Vaughn-Appier Deal Still Alive


A potential three-team trade that would have sent Angel first baseman Mo Vaughn to the New York Mets and Angel closer Troy Percival to the Dodgers all but dissolved Thursday, but the Mets’ interest in a Vaughn-for-Kevin Appier swap remains strong.

A Met contingent that included General Manager Steve Phillips, Manager Bobby Valentine and assistant GM Omar Minaya traveled to Easton, Mass., to watch Vaughn take batting practice Thursday, a baseball source said.

And while they were apparently satisfied with the Angel slugger, who missed the entire 2001 season because of surgery to repair a ruptured biceps tendon, they may have violated baseball’s tampering rules by watching Vaughn.


Angel General Manager Bill Stoneman said he was “not aware” of the Mets’ visit, adding that New York did not ask for permission to scout Vaughn. Stoneman said he plans to contact Met officials and possibly the commissioner’s office today to investigate the matter.

The Angels also on Thursday declined to tender 2002 contracts to right-hander Shigetoshi Hasegawa and left-hander Mike Holtz, decisions that were apparently made either to clear room on their roster and payroll for players to be acquired in trades, or to cut costs. Both key members of the bullpen were eligible for arbitration but now are free agents.

Financial issues also threw a snag into trade talks between the Angels and Mets for Vaughn, the 1995 American League most valuable player who is owed $50 million over the next three years--$40 million in salary, a $2 million buyout for a 2005 club option, and an $8-million payment in 2003, the deferred portion of a $13-million signing bonus Vaughn received when he signed his six-year, $80-million deal in 1998.

The Angels are on the hook for the $8 million signing bonus, but that still leaves a $10-million difference between Vaughn’s contract and the $32 million Appier, a 34-year-old right-hander who went 11-10 with a 3.57 earned-run average in 2001, is owed over the next three years.

A source familiar with negotiations said the Mets, who do not want their payroll to increase much higher than its current $95-million range, have asked the Angels to absorb a bigger chunk of Vaughn’s contract or to accept more high-salaried players in a trade.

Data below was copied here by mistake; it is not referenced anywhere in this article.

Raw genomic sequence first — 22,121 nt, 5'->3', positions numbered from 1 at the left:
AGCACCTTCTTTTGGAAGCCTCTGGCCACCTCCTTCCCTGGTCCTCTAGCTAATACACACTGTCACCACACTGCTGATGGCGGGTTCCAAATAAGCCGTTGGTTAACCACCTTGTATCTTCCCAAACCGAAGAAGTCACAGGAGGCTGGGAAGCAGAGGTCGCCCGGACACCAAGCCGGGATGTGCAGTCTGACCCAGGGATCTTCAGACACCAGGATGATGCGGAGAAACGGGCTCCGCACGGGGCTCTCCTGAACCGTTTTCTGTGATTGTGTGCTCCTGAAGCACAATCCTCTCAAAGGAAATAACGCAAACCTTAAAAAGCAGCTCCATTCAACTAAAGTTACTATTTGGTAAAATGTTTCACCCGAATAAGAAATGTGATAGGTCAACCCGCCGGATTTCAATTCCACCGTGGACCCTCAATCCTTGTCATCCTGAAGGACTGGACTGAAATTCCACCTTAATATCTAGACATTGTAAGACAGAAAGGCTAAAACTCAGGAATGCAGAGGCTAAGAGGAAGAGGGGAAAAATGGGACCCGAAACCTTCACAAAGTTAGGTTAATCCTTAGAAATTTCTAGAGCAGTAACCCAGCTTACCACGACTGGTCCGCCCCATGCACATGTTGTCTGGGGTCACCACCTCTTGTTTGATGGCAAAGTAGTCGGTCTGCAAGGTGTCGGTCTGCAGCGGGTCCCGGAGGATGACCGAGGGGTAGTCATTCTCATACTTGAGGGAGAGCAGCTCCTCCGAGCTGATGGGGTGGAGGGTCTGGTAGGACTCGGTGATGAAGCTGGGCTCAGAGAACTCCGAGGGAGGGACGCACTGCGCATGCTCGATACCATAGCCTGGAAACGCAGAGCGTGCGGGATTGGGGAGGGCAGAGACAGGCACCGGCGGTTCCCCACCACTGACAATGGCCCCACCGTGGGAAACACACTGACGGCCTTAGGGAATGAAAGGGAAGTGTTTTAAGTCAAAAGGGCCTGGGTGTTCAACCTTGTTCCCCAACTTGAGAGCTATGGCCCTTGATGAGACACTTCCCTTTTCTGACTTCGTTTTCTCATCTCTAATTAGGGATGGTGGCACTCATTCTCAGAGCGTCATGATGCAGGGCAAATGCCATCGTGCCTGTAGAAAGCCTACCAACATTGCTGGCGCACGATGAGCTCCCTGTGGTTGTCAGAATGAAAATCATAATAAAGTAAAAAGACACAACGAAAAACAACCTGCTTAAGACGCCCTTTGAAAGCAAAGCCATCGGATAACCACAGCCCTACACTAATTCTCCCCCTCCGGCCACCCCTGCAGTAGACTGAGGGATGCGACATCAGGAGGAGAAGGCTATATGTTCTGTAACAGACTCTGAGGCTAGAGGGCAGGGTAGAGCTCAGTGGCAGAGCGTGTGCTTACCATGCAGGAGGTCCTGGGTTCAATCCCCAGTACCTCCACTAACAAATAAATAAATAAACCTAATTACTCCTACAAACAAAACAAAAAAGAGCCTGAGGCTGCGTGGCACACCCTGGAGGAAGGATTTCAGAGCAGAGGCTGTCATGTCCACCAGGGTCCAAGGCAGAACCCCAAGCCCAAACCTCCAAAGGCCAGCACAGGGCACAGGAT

New York offered both first baseman Todd Zeile, who will make $6 million in 2002, and shortstop Rey Ordonez, who will make $12.25 million over the next two years, in separate packages that included Appier, and the Angels declined both.


The Mets were also under the assumption earlier Thursday that any trade for Vaughn would be contingent on the Angels reaching agreement with the Dodgers on Percival, the disgruntled closer who has said he would not re-sign with the Angels after 2002. But the Dodgers could not package the right players with Matt Herges, a right-handed set-up man who has the potential to be a closer, to entice the Angels.

As part of the three-way deal, the Dodgers were trying to send outfielder Marquis Grissom to the Angels, and the Mets were trying to send utility infielder Lenny Harris to the Dodgers. The Angels were more interested in Dodger prospects than big league players.

That the Angels would be willing to send Percival to the arch-rival Dodgers surprised many baseball observers. “It seems like there’s too many pieces involved,” one baseball source said of the Angel-Met-Dodger negotiations Thursday afternoon. “Where it looked light it might work Wednesday night, it seems to be unraveling [Thursday].”

By early Thursday evening, the Dodgers were no longer part of the deal. But a source said that would not preclude the Angels and Mets from consummating a trade with Vaughn and Appier as the primary components.

Hasegawa and Holtz, both major bullpen contributors for the past five years, are now ex-Angels. Holtz, who went 1-2 with a 4.86 ERA in 63 games last season, became expendable after the Angels signed left-hander Dennis Cook to a one-year, $1.25-million contract Wednesday. Holtz made $705,000 in 2001, and his salary could have doubled through arbitration.

Hasegawa’s release was more surprising. The Japanese right-hander had been one of the Angels’ most popular and effective relievers, going 30-27 with a 3.85 ERA in five seasons. He made $1.15 million in 2001 and could have jumped to at least $2 million in 2002.


Hasegawa had his best season in 2000, when he went 10-5 with a 3.48 ERA and nine saves in 66 games. But he was slowed by a shoulder injury in 2001 and went 5-6 with a 4.04 ERA in 46 games.

“Shige has been a good performer for five years, but he slipped a little last year,” Stoneman said. “I’m not going to get into [the health issues], but looking at him compared to his past performance, we thought maybe it was time to try someone different.”